Maybe you’re looking to develop the next technology innovation, a new product that will make customers rave, or just a new packaging design. Whether you’re in advertising, technology, retail or manufacturing, creative employees can be crucial for helping you meet your goals. But creatives can walk to a different beat than your traditional employees, requiring business owners to adopt a different management style.
Some creative people can be “moody, erratic, eccentric and arrogant,” according to the Harvard Business Review. But the most creative workers are also the ones who can bring innovation and growth to your company. Rather than stifling them, try managing them creatively.
Here are five ways to do that:
Allow Freedom—Within Boundaries
Most creative people have their own process for developing ideas or concepts, and if it works well for them, try to leave it alone. However, that process has to fit within business realities. Business owners or managers can help by simply hanging a calendar and noting when certain stages of a project must be complete or when feedback will be provided, as Evan Fry, executive director of creative development at ad agency Crispin Porter + Bogusky, suggested to Co.Create.
Focus on Teamwork
Because creative folks often take such ownership of their ideas and projects, being asked to make changes can feel like a personal attack. That’s why it’s important to emphasize the team concept, writes Nelson Rodriguez, vice president of global marketing for Aquent in Entrepreneur. Remind your employees that everyone is working toward the same goal, and that the ideas and projects they create at work are for the sake of the company.
When changes are needed, don’t attack their work or their ideas—simply suggest ways that “we” could change it to help the company move closer to our goal.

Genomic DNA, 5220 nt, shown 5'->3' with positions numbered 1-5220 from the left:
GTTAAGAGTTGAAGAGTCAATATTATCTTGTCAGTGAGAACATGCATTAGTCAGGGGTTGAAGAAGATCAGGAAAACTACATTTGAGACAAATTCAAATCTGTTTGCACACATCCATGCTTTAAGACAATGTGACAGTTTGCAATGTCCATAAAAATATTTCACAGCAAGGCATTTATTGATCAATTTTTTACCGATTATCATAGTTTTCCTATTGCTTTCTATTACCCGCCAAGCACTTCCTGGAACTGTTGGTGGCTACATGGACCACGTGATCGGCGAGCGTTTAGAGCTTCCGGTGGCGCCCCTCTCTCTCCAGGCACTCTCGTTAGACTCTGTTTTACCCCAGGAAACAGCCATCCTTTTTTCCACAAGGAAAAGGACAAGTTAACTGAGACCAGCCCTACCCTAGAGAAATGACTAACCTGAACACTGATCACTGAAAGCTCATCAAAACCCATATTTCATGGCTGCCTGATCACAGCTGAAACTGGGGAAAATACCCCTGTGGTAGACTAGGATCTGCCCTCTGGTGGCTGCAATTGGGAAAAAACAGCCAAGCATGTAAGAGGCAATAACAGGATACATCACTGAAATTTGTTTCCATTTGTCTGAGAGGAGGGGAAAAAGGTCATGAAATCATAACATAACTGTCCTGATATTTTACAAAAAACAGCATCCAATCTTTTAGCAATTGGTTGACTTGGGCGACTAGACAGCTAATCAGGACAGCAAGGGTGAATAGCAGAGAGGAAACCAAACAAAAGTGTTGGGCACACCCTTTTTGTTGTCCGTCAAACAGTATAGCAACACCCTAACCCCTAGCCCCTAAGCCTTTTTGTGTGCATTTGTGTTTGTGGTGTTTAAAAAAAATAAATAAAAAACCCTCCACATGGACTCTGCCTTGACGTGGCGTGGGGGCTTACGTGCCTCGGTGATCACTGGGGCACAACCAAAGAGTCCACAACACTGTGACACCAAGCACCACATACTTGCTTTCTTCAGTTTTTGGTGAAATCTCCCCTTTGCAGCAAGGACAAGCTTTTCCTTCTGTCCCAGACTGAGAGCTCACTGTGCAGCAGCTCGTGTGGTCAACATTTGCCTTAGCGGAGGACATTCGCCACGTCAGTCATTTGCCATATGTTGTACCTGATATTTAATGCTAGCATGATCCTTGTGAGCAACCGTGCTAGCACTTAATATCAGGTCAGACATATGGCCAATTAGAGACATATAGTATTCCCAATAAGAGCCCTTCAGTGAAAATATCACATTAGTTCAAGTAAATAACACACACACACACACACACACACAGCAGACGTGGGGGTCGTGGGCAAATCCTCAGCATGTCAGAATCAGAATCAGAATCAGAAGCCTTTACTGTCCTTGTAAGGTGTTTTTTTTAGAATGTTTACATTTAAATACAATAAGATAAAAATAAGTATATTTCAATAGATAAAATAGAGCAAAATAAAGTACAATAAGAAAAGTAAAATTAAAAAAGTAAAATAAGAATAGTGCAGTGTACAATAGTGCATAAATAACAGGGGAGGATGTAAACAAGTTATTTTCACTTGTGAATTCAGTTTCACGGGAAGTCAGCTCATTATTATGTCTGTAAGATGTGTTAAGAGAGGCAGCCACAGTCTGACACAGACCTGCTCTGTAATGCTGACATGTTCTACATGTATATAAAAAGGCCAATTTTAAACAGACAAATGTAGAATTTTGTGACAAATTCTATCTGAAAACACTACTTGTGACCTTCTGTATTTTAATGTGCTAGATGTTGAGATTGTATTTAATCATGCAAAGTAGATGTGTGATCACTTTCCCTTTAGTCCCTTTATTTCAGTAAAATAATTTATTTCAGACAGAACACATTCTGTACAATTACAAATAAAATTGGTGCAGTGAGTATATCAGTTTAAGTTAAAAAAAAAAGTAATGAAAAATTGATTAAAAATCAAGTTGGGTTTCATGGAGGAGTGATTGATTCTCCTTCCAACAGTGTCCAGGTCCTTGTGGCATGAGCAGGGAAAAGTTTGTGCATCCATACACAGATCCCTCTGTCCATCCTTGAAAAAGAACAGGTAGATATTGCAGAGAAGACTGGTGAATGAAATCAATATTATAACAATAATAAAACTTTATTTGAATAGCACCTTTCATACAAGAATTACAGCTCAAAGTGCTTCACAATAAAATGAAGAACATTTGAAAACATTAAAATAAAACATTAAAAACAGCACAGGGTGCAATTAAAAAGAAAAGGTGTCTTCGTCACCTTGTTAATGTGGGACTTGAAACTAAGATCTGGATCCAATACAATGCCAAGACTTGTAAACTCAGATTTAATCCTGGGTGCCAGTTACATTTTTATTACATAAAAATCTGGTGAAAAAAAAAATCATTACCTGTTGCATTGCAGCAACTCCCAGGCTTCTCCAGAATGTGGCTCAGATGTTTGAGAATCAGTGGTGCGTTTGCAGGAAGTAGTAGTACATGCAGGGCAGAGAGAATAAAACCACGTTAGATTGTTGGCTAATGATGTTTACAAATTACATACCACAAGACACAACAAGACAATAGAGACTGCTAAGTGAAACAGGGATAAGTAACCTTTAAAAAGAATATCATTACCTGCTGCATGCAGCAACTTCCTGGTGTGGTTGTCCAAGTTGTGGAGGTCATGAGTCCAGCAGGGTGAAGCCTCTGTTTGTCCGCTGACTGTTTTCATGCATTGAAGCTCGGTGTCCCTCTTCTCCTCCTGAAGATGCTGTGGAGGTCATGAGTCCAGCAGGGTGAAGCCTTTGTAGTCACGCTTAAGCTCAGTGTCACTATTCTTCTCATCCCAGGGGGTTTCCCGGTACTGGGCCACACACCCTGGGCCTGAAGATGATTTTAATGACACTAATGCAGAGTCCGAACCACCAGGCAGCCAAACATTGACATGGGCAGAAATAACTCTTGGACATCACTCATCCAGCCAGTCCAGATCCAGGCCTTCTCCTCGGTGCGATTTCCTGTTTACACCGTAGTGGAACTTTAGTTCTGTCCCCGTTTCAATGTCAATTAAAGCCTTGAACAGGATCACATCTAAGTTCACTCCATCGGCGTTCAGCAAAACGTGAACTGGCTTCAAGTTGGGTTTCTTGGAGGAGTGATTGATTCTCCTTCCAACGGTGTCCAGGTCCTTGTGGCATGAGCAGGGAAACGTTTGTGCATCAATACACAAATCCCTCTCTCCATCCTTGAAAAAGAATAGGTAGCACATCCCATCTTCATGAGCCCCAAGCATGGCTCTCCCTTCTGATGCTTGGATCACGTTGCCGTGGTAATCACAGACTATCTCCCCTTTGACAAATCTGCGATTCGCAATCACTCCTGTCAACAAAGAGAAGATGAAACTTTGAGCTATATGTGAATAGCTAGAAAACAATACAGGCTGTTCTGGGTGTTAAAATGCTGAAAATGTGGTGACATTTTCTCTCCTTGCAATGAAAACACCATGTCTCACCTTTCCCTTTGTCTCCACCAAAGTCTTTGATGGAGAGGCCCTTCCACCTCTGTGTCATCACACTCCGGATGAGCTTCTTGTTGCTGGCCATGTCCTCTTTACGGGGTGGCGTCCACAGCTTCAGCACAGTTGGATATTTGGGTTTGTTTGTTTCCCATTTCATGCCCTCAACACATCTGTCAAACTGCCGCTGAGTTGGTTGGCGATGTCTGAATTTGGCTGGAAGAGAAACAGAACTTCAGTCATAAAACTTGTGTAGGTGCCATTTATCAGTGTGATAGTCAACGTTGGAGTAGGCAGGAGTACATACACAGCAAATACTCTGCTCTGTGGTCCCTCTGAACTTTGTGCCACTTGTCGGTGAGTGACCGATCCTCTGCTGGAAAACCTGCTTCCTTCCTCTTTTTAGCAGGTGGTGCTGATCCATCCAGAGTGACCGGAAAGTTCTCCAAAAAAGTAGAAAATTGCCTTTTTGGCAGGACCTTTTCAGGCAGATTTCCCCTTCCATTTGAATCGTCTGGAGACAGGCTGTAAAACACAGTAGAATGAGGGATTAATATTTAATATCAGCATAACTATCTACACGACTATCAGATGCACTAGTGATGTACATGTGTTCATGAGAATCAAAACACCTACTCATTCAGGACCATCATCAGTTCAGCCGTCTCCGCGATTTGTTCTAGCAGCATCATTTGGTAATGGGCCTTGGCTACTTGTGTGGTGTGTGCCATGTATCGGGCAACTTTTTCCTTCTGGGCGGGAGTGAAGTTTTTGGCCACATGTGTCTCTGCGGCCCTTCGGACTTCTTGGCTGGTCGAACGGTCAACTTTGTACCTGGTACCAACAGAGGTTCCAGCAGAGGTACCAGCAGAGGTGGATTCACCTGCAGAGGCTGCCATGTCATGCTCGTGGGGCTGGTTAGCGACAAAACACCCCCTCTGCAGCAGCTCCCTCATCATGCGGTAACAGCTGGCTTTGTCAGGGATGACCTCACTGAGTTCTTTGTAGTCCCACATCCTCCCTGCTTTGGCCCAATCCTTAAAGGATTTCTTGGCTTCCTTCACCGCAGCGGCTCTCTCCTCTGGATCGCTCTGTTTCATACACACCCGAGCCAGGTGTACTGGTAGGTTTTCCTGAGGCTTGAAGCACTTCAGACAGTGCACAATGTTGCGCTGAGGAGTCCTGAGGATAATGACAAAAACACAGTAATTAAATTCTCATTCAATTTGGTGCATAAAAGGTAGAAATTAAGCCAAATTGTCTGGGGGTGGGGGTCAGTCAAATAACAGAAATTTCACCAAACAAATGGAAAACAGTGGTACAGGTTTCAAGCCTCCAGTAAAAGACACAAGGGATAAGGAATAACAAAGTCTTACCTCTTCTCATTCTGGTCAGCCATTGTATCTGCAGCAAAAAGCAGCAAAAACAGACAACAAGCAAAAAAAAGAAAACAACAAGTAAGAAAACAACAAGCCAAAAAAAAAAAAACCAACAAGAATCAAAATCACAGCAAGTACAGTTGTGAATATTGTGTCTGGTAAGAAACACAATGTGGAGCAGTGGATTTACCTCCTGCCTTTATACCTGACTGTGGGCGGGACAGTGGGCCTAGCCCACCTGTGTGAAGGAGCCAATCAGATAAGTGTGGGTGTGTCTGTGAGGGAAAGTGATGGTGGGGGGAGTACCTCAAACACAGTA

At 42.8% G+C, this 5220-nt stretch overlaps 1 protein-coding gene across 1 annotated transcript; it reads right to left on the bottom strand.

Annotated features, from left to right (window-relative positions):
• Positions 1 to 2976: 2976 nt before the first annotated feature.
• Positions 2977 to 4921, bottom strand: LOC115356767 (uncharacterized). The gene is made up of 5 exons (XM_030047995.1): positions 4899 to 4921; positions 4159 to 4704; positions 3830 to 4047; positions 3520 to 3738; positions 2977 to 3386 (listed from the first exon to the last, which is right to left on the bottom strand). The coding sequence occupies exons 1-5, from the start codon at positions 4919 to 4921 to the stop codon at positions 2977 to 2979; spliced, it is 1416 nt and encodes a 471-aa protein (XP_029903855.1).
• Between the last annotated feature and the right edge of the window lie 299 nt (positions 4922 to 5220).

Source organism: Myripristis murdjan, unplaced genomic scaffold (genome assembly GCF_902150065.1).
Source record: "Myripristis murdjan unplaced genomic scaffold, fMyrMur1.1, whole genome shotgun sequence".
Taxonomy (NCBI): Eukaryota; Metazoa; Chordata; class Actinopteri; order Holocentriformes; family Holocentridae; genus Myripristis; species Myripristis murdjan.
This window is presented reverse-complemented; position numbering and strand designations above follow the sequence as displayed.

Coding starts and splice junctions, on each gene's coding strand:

Encourage Open Communication
If you really want your creative teams to be successful, you need to be willing to communicate your expectations and feedback—and also be willing to listen to the ideas, frustrations, and feedback of your creative employees as well. Everyone on the team must be able to be completely candid, writes Pixar co-founder Ed Catmull in his book, “Creativity, Inc.: Overcoming the Unseen Forces That Stand in the Way of True Inspiration” (Random House, 2014).
Large, creative projects need the intelligence of everyone on the team, but that intelligence isn’t accessible unless everyone is contributing their best.
Keep it Interesting
Creative people love to stretch their creative muscles. They often find that doing the same thing day after day is boring—and sometimes even unbearable. But the best managers understand that their most creative employees need to actually be creating, and regularly assign them to new projects or ask them for help solving complicated problems.
If creative employees have their own idea for a project they’d like to pursue and it doesn’t interfere with other work, let them go for it. Keeping your creative employees engaged can also keep them using their talents to help you grow your business.